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Researchers uncover anti-carcinogenic potential in Indian propolis


Propolis is a sticky natural product used by honey bees to build and insulate their honey combs. It has a yellowish brown to black color, a pleasant smell due to a mixture of honey, wax and vanilla, but a naturally bitter taste.

There are many health benefits attributed to the use of propolis, most of which come from its anti-inflammatory and anti-microbial properties. But research has found that some compounds in propolis also have properties that make it an effective anti-cancer medicine.

In a recent study, researchers at Bharati Vidyapeeth University in India evaluated the anti-cancer activity and biosafety of Indian propolis in vitro and in vivo. This propolis was produced by local bees from the Bharatpur region of Rajasthan, India.

The researchers found that Indian propolis is rich in flavonoids and phenolic compounds that make it an even better anti-cancer agent than the chemotherapy drug, 5-fluorouracil. They described their findings in an article published in the Journal of Ayurveda and Integrative Medicine.

Indian propolis is a natural anti-carcinogenic agent

According to the researchers, propolis has a wide range of medicinal properties, thanks to its abundance in phytonutrients. The most notable of these plant compounds are polyphenols, flavonoids and the anti-cancer agent, caffeic acid phenethyl ester (CAPE).

CAPE is a bioactive polyphenol that is present in many plants. However, it is mostly obtained from the bee product, propolis. Studies suggest that CAPE has antimicrobial, antioxidant and anti-inflammatory properties. It can also enhance the efficacy of chemotherapy drugs, making it an effective adjuvant to cancer therapies.

For their analysis, the researchers extracted, optimized and standardized Indian propolis using a newly developed and validated liquid chromatography method that simultaneously estimated its caffeic acid, apigenin, quercetin and CAPE content.

Then, they screened the standardized ethanolic extract of Indian propolis (EEIP) for in vitro cell toxicity, anti-carcinogenic activity (against Dalton’s Lymphoma ascites [DLA] cells), hemolytic (red blood cell-rupturing) effect and pesticidal potential.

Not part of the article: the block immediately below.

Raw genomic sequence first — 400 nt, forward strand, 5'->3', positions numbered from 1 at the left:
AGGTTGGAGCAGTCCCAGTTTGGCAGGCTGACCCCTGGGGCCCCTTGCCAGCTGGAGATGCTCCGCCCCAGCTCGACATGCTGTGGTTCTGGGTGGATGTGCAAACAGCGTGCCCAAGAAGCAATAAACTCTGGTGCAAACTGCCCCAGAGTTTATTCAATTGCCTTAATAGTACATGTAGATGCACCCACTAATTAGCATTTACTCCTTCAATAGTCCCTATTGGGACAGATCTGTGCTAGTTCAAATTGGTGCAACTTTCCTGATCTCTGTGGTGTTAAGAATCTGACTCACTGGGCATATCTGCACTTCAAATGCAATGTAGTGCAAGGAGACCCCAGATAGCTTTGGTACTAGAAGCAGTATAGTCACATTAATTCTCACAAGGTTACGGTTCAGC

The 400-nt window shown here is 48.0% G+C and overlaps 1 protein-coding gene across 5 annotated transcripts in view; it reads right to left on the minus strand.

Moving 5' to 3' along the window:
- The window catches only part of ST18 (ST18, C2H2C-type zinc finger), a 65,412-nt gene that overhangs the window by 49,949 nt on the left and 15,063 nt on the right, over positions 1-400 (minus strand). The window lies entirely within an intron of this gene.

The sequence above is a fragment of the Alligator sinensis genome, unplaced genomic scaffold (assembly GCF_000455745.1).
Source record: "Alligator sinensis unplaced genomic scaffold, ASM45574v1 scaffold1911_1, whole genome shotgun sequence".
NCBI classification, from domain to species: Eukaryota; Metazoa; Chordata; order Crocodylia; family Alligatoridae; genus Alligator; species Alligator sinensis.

The researchers found that EEIP contains more flavonoids, polyphenolic compounds and other phytonutrients, except for caffeic acid, than Indian propolis extracts obtained using other solvents.

EEIP also showed better anticancer activities than CAPE alone on MCF-7 (breast cancer) and HT-29 (human colorectal adenocarcinoma) cells in vitro. Meanwhile, in vivo, EEIP showed better anti-carcinogenic effects against DLA than 5-fluorouracil. It also proved to be non-hemolytic.

Based on these findings, the researchers concluded that the ethanolic extract of Indian propolis is a safe anti-carcinogenic agent that can be further developed into a natural anti-cancer medicine.

Other medicinal uses of propolis

Propolis was regarded by ancient civilizations as a natural medicine for a variety of ailments. While the Ancient Greeks used it to treat abscesses, the Ancient Assyrians used it on tumors and wounds to prevent infection and accelerate the healing process.

In Ancient Egypt, propolis is known as an anti-putrefactive and anti-pyretic (fever-reducing) agent. It was also used by the Ancient Romans as a mouth disinfectant, an antiseptic and a wound healing agent. Even today, folk healers still use propolis to treat burns, sore throat and stomach ulcer.

Here are some other ways propolis can be used medicinally:

  • As a treatment for cold sores – Propolis is said to have anti-viral properties, which can kill the virus that causes cold sores.
  • As a remedy for genital herpes – According to a study, the flavonoids in propolis can help heal sores caused by genital herpes.
  • As a medicine for gastrointestinal disorders – Research also suggests that some chemical components of propolis can kill Helicobacter pylori, the bacterium that causes stomach inflammation and ulcers.
  • As a preventive agent against cavities – The anti-microbial properties of propolis can inhibit the growth of oral bacteria like Streptococcus mutans.
  • As a treatment for diabetes – According to an animal study, propolis can regulate blood sugar and the metabolism of glucose in diabetic rats.

Propolis, as an oral supplement, is available in various forms (i.e., tablets, capsules, extracts, powder and lozenges). It is also used as an ingredient in topical ointments, creams and lotions. While propolis supplements are considered generally safe for consumption, they may slow blood clotting and increase the risk of bleeding in some people. Hence people with bleeding disorders or are allergic to honey and other bee products are advised not to consume or use propolis.

Learn more about this amazing natural product at NaturalMedicine.news.

Sources include:

Science.news

Hindawi.com

ScienceDirect.com 1

ScienceDirect.com 2

ScienceDirect.com 3

Healthline.com



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